A Pecan-Enriched Diet Increases Γ-Tocopherol/Cholesterol And Decreases Thiobarbituric Acid Reactive Substances In Plasma Of Adults
Consumption of nuts is associated with a reduced risk of coronary heart disease, and dietary intervention studies incorporating pecans show improved lipid profiles.
The unsaturated fats in pecans are protected against oxidation by the high concentrations of γ-tocopherol and polymeric flavanols. The aim of this study was to determine whether plasma concentrations of tocopherols and measures of antioxidant capacity and of oxidative stress are affected by incorporation of pecans in the diet.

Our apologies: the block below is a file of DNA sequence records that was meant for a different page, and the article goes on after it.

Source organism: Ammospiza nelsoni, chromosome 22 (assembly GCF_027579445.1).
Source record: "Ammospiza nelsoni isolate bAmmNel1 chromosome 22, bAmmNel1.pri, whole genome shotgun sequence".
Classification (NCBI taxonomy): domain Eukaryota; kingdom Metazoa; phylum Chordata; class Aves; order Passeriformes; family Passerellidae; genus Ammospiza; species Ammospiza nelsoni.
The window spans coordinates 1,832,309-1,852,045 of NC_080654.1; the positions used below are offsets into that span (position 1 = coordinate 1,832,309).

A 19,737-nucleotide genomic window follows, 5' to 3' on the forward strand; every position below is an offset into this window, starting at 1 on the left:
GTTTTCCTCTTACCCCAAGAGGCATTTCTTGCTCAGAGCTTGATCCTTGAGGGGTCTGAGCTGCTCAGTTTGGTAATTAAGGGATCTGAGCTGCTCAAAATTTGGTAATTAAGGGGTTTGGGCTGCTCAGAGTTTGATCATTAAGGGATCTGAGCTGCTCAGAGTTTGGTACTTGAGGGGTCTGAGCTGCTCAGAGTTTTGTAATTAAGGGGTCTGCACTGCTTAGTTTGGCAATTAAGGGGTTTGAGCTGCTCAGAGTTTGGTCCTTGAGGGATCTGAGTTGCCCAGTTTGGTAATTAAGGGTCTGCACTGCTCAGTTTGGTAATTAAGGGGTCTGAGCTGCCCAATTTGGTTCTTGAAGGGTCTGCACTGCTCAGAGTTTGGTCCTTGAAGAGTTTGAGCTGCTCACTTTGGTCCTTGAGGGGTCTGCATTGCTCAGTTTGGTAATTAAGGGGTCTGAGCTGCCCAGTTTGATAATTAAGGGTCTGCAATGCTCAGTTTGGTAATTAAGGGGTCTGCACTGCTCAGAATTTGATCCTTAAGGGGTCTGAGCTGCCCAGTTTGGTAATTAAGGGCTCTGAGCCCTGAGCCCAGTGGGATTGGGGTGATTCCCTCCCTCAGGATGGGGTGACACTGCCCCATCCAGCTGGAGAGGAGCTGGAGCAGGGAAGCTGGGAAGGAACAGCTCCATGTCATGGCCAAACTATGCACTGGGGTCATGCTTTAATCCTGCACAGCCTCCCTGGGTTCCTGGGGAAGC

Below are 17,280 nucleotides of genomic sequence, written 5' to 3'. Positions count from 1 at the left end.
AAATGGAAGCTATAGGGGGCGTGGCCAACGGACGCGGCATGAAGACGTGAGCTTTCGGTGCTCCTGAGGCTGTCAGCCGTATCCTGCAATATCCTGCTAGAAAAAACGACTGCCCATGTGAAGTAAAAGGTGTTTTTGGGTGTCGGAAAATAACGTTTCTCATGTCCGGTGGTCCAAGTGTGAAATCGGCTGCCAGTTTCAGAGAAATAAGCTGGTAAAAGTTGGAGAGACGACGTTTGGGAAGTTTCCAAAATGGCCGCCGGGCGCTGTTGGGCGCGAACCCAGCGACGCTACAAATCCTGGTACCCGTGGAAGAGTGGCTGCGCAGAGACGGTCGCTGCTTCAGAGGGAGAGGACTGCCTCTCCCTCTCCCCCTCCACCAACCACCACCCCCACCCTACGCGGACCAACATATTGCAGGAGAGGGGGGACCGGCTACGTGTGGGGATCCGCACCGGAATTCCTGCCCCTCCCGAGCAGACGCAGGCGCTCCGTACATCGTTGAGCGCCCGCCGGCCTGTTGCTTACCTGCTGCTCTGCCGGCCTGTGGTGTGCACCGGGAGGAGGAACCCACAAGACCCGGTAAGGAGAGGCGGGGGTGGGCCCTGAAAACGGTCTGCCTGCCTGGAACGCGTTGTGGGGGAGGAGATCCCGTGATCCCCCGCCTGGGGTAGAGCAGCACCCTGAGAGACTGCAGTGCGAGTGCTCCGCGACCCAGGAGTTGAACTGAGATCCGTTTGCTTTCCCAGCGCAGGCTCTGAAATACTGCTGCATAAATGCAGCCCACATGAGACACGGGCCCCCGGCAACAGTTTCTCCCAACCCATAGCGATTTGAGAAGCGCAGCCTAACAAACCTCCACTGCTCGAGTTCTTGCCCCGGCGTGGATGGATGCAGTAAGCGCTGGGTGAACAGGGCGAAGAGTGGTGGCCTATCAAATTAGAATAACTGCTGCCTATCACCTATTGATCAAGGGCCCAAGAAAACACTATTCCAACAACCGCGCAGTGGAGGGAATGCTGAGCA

In a randomized, controlled, crossover feeding study, 24 subjects were assigned to 2 diets, each for 4 weeks: a control diet and a pecan-enriched (20% of energy) diet. Cholesterol-adjusted plasma γ-tocopherol increased by 10.1% (P < .001), α-tocopherol decreased by 4.6% (P < .001), and malondialdehyde concentrations measured as thiobarbituric acid reactive substances decreased by 7.4% (P < .05) on the pecan diet.
No changes were observed for ferric-reducing ability of plasma or Trolox equivalent antioxidant capacity values. These data provide some evidence for potential protective effects of pecan consumption in healthy individuals.